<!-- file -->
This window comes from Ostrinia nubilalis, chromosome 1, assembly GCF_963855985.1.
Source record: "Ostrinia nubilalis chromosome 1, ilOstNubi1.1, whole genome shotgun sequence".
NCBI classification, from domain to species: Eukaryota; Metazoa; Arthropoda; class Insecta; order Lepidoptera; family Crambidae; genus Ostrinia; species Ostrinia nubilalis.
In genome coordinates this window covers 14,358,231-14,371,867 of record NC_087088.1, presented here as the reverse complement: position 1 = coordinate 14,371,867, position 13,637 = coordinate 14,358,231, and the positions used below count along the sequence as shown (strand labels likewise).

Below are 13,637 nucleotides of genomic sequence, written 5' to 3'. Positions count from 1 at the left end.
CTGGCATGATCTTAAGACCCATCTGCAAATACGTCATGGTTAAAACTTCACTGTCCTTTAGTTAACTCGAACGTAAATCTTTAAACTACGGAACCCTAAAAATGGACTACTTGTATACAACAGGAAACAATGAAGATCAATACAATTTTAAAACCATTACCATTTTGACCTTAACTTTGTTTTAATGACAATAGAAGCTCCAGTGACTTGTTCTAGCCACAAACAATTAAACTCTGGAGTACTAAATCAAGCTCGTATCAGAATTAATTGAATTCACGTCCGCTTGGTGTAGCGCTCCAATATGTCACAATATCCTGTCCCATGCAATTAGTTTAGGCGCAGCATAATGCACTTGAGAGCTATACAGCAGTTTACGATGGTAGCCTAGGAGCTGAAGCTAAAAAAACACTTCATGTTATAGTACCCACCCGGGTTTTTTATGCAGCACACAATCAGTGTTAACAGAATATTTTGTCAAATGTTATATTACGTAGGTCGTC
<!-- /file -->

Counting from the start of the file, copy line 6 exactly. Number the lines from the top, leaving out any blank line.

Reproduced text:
CTGGCATGATCTTAAGACCCATCTGCAAATACGTCATGGTTAAAACTTCACTGTCCTTTAGTTAACTCGAACGTAAATCTTTAAACTACGGAACCCTAAAAATGGACTACTTGTATACAACAGGAAACAATGAAGATCAATACAATTTTAAAACCATTACCATTTTGACCTTAACTTTGTTTTAATGACAATAGAAGCTCCAGTGACTTGTTCTAGCCACAAACAATTAAACTCTGGAGTACTAAATCAAGCTCGTATCAGAATTAATTGAATTCACGTCCGCTTGGTGTAGCGCTCCAATATGTCACAATATCCTGTCCCATGCAATTAGTTTAGGCGCAGCATAATGCACTTGAGAGCTATACAGCAGTTTACGATGGTAGCCTAGGAGCTGAAGCTAAAAAAACACTTCATGTTATAGTACCCACCCGGGTTTTTTATGCAGCACACAATCAGTGTTAACAGAATATTTTGTCAAATGTTATATTACGTAGGTCGTC